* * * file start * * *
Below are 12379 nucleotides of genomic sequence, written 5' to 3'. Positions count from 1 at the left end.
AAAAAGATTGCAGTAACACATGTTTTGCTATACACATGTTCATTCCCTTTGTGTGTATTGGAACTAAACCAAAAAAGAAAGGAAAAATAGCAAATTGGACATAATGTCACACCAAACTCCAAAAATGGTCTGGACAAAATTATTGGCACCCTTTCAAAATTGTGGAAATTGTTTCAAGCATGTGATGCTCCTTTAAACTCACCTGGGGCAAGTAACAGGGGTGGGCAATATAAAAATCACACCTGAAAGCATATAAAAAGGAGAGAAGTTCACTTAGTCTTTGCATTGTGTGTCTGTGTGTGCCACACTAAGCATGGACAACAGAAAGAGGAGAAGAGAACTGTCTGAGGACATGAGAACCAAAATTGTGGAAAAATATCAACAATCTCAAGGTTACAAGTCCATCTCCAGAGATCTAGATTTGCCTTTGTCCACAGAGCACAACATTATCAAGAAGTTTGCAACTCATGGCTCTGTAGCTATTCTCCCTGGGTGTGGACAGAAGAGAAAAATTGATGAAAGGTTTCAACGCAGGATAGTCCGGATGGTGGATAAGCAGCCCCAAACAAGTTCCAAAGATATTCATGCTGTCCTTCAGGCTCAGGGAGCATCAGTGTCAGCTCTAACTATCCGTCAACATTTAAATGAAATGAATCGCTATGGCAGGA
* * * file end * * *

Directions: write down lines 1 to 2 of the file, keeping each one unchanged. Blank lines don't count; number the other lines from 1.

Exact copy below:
Below are 12379 nucleotides of genomic sequence, written 5' to 3'. Positions count from 1 at the left end.
AAAAAGATTGCAGTAACACATGTTTTGCTATACACATGTTCATTCCCTTTGTGTGTATTGGAACTAAACCAAAAAAGAAAGGAAAAATAGCAAATTGGACATAATGTCACACCAAACTCCAAAAATGGTCTGGACAAAATTATTGGCACCCTTTCAAAATTGTGGAAATTGTTTCAAGCATGTGATGCTCCTTTAAACTCACCTGGGGCAAGTAACAGGGGTGGGCAATATAAAAATCACACCTGAAAGCATATAAAAAGGAGAGAAGTTCACTTAGTCTTTGCATTGTGTGTCTGTGTGTGCCACACTAAGCATGGACAACAGAAAGAGGAGAAGAGAACTGTCTGAGGACATGAGAACCAAAATTGTGGAAAAATATCAACAATCTCAAGGTTACAAGTCCATCTCCAGAGATCTAGATTTGCCTTTGTCCACAGAGCACAACATTATCAAGAAGTTTGCAACTCATGGCTCTGTAGCTATTCTCCCTGGGTGTGGACAGAAGAGAAAAATTGATGAAAGGTTTCAACGCAGGATAGTCCGGATGGTGGATAAGCAGCCCCAAACAAGTTCCAAAGATATTCATGCTGTCCTTCAGGCTCAGGGAGCATCAGTGTCAGCTCTAACTATCCGTCAACATTTAAATGAAATGAATCGCTATGGCAGGA